The ball-tampering scandal that broke over the weekend has rocked world cricket and embarrassed Australian sport. In this joint column piece, Culture Zone’s Nancy Hromin and B&T’s editor-in-chief, David Hovenden, argue that crimes like these need a lot more than just muted outrage…
Much has and much more will be written about the dark shadow that has covered Australian cricket and with it a national obsession. The most intriguing of all is the outrage pouring out our Prime Ministers mouth when only a month ago he was “standing by” Barnaby Joyce despite a flagrant misuse of tax payer funds to protect his lover and keep her in employ. It seems it is only outrage when one gets sprung. And let look at the survivors of male white privilege in power hypocrisy – Tim Worner still holding the helm as CEO of Seven West media despite months of press surfacing around misuse of company funds and excesses that culminated in no one losing their job or any apparent meaningful action or change for women in that organisation.
Steve Smith’s decision to flagrantly cheat in a desperate attempt to win a match slipping away is part of a bigger cultural problem – how does Cricket Australia oversee the integrity of the sport? What the hell was the coach doing? Smith should go, probably permanently, but so does Darren Lehman, if anything is to be retrieved. They are both scapegoats though- Smith’s decision is the culmination of an ugly culture which has gripped the national team for more than a decade – the culture of winning at all costs, blaming and not taking accountability for errors of judgement. We see this everywhere- in adland, in media, in banking, in politics.
The infamous Trevor Chappell underarm delivery was perhaps the first time we saw it in an Australian side in cricket. While he was made a scapegoat to spare his brother Greg, the nation’s uproar, not to mention the ire of New Zealand (who absolutely have not forgiven or forgotten), was such it seemed this incident was a one-off and never to be done again. Swift action was taken then so that it would never happen again.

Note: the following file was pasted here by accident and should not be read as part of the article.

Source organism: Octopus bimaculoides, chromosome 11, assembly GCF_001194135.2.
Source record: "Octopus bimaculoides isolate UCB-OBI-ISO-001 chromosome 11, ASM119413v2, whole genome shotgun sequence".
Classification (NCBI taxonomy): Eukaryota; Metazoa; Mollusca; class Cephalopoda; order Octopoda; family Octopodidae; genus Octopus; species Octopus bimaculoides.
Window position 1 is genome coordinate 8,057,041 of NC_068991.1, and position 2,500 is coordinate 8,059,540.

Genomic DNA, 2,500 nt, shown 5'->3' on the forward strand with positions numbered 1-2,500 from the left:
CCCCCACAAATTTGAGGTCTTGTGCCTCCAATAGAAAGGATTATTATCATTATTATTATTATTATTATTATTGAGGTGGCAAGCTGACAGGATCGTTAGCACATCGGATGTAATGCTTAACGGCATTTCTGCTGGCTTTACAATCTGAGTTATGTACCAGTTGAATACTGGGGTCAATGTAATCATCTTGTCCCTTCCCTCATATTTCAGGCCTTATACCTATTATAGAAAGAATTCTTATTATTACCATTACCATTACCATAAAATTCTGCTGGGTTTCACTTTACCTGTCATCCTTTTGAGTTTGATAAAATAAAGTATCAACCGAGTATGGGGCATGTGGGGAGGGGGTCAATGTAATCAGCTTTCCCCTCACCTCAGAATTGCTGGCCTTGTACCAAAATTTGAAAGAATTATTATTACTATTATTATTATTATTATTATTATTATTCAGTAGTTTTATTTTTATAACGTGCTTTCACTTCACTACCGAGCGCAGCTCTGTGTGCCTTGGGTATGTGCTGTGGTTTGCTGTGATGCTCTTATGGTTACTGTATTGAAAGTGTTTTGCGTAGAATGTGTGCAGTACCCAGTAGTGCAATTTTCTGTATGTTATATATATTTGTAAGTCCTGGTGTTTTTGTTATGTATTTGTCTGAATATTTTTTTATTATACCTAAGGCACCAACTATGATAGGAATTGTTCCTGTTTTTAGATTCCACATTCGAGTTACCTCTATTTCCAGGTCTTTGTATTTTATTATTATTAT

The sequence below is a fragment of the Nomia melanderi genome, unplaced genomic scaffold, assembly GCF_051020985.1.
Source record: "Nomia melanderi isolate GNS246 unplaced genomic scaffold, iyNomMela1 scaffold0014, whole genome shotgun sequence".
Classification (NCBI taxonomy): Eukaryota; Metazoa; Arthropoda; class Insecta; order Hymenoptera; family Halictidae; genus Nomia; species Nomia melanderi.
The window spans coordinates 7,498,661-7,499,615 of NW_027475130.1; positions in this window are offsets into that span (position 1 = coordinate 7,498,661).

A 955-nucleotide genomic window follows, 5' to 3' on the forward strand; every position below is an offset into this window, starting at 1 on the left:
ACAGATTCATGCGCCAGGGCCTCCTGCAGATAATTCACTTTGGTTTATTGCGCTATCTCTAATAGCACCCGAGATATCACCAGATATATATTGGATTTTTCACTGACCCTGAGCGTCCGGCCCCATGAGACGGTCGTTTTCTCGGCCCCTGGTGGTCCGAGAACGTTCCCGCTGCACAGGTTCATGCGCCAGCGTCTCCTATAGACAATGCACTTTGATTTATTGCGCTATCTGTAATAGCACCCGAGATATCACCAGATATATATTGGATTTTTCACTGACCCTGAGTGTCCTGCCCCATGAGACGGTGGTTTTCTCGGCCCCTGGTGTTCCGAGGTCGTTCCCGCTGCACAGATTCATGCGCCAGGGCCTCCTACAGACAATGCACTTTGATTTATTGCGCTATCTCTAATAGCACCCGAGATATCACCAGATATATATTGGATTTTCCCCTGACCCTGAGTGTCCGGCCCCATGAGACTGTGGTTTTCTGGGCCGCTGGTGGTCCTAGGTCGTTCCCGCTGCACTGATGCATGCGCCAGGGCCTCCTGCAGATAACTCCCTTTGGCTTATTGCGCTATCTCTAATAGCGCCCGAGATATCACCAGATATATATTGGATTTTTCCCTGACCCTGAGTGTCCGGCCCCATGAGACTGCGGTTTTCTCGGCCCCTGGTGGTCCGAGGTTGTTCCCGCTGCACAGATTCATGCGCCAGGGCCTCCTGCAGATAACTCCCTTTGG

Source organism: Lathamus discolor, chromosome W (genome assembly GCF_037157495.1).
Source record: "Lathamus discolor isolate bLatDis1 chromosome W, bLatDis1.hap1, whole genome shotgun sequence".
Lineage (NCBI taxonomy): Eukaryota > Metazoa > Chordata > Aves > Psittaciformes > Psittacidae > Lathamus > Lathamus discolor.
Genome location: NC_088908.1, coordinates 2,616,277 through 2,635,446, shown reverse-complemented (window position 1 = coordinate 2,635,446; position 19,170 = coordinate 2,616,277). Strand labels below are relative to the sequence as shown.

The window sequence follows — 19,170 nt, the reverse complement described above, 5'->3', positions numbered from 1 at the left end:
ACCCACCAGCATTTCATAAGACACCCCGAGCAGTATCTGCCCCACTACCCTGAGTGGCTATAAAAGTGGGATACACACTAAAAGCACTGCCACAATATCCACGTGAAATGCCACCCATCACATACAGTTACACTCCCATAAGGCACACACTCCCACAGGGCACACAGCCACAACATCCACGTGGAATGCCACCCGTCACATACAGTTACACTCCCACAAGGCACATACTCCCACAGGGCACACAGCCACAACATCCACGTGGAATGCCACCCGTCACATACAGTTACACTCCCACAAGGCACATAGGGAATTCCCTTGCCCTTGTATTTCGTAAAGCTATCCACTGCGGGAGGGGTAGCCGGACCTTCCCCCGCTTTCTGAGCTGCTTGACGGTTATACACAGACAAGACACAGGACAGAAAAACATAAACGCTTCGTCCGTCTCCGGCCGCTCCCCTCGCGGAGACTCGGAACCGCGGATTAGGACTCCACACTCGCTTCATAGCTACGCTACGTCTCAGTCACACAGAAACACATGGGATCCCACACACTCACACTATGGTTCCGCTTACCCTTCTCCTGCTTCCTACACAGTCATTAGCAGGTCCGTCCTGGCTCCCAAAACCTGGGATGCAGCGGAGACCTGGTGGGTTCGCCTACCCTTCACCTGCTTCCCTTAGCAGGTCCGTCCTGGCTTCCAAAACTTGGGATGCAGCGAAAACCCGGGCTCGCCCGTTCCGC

There was a distinct crossroads here too. When Adam Gilchrist walked when he nicked a ball through to the keeper but was given not out, there was a moment of sportsmanship the nation could hang on to and be proud to be Australian, regardless of the outcome of that match.
When Rob Borbidge, the Queensland premier knew his support for gun control would cost him the 1998 state election, he still went ahead and supported it at a great personal cost. “I took the stand, I was prepared to face the political consequences, and we delivered gun control,” he said to Jon Stewart on a US talk show in 2013 after the Newtown school massacre. “We paid a high political price but we did the right thing.”
The term “slacktivism”, expressing moral outrage digitally, or in an interview by the media as out PM did last night, and then feeling enough has been done doesn’t solve the root cause of the problem. It makes us feel better about ourselves but doesn’t address why Smith made such a terrible error of judgement. Why did no one else on the team speak up? How could the coach not have known? What culture enabled the behaviour to go unchecked and with no boundaries.
It’s not about the tape on the cricket ball.